When she found the advertisement for Maria, an eighth grader named E.D. was struck by the details in it. The ad was posted in a local newspaper, in 1846, by an enslaver in Tennessee. When Maria escaped, she was only 18 or 19 years old. She did not act alone. Maria ran with “a free man” named Henry Fields. For faster transport, Maria and Henry also liberated a gray mare. Maria’s enslaver suspected Henry had his free papers with him. But he was certain that Henry carried something else: a fiddle.
E.D.’s teachers had asked their students to respond creatively to an ad they found in Freedom on the Move, a digital collection housed at Cornell University of thousands of ads by enslavers and jailers seeking the return of self-liberating people, printed in American newspapers before emancipation. E.D. decided to make Henry’s fiddle. She made it life-size, out of cardboard and papier mâché. She covered it with a collage that tells the story of Henry and Maria’s flight. The enslaver placing the ad suspected “they will make for Kentucky and from there to a free state.” So E.D. used the image of a running horse, a “Welcome to Kentucky” sign, and a heart symbol—this last because E.D. wondered “if Maria and Henry were in love.” E.D. pasted a copy of the ad on the fiddle seven times, for the number of times the ad ran in the newspaper. It was her personal monument to Henry and Maria and their acts of resistance. “My fiddle represents Henry and Maria’s story, their fight for freedom,” E.D. explained, “but it also represents all of the thousands of other stories just like theirs, waiting to be told.” She carried the fiddle to school in a violin case.
E.D. and her teachers, Kristin Marconi and Christine Snivley, who teach middle school students in Ohio, were part of a virtual learning community created for Freedom on the Move by the Hard History Project. The goal of these workshops was to tap the genius of teachers to build a bridge between the digital archive and K–12 classrooms. As a crowdsourced archive, FOTM was built with the public in mind. Still, it takes the expertise of teachers to reach, arguably, FOTM’s most important readership: young people.
We are in a cultural moment in which teaching about racism and the world it has made is both essential and controversial. Critics rallying under the banner of “anti-CRT” describe this teaching as divisive and disturbing. But we can’t teach the history of the United States without teaching about slavery. And of course, they’re right about the emotions involved—there’s nothing comfortable about slavery. But they’re missing something: There’s a lot of good, and even joy, to be had in talking about the relentless and omnipresent resistance to slavery that we see again and again in newspapers before the Civil War, in ads seeking the return of self-liberating people.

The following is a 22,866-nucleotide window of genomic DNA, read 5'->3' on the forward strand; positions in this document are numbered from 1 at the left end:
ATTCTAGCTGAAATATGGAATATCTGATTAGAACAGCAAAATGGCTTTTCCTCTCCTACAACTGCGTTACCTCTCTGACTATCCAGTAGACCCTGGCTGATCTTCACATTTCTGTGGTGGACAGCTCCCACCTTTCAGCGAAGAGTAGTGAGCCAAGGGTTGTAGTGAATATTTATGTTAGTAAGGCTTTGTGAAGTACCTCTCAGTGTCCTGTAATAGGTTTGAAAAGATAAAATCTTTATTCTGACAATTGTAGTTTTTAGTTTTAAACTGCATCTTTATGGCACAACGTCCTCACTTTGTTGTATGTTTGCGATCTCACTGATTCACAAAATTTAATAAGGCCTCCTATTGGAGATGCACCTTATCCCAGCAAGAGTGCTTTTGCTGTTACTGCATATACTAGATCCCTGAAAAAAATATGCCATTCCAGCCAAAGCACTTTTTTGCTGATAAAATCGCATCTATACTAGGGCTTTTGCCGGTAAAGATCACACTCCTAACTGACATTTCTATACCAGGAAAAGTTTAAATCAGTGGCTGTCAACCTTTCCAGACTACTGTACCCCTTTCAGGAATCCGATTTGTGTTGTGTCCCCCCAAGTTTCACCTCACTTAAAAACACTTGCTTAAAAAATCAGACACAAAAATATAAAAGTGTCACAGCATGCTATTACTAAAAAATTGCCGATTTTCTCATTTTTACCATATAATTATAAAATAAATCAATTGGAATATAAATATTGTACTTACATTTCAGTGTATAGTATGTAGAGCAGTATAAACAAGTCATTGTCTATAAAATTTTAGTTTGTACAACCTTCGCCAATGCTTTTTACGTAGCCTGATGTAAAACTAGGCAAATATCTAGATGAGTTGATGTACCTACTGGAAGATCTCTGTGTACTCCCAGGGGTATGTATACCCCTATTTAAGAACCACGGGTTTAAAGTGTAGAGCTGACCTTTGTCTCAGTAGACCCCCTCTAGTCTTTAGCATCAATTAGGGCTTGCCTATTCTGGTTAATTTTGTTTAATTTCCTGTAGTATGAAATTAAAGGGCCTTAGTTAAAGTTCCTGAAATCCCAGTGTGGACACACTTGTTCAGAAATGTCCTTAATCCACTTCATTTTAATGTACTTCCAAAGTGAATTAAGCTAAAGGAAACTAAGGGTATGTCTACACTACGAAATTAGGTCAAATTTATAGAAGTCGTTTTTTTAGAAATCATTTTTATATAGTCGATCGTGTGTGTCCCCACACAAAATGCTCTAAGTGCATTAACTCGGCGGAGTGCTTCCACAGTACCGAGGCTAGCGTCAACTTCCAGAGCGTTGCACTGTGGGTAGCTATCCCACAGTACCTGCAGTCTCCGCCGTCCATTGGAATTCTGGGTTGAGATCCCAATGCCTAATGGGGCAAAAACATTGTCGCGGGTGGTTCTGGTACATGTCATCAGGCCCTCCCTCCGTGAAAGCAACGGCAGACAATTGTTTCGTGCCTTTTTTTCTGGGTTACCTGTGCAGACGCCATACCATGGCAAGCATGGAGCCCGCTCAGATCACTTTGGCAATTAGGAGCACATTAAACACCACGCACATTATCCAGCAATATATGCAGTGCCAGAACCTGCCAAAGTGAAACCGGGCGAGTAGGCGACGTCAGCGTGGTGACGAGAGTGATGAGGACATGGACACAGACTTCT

When it is complete, FOTM will contain upward of 100,000 ads. Even though the stories they convey were written by enslavers and jailers, thousands of self-liberating people forced those stories into the historical record. Because they sought freedom, we can glimpse their personal histories, skills, languages, family ties, community networks, sometimes even their fashion sense. The Hard History Project and FOTM have been working with teachers from around the country to create lesson plans and assignments that ask students to explore the vast archive of freedom seekers for themselves.
When asked about the difficulties of teaching slavery in the current political climate, Ahmariah Jackson, who teaches English in majority-Black classrooms in Atlanta, is clear about why FOTM’s focus on Black resistance matters, both at the level of the individual and as a mass movement. “We’re speaking about the humanity of those who were enslaved, and that takes priority more than anything,” Jackson says. “I can’t tell someone what to think about their great-great-great-great-grandfather. I’m not here for that. But I’m also not here to tell a student that their great-great-grandfather was evil. I am more concerned with shedding light on the institution, the practices of the institution, and the implications of that. How are we going to shape this world, move forward, if we’re not learning from that past?” Freedom on the Move, Jackson says, “allows for a full-circle discussion. It allows for an opportunity to heal.”
Using FOTM, educators can let students’ curiosity drive the conversation about the past. Jackson recalls one student who read an ad for a man named Peter and asked: “Well, why did he have this stutter?” Her question, for Jackson, was a revelation. “We’re no longer talking about something that was in a two-dimensional black-and-white ad. We’re referring to a person by their name, by their spirit, by their existence. If all men are created equal, then it means that what we’re talking about is what exists within ourselves, what is indelible.”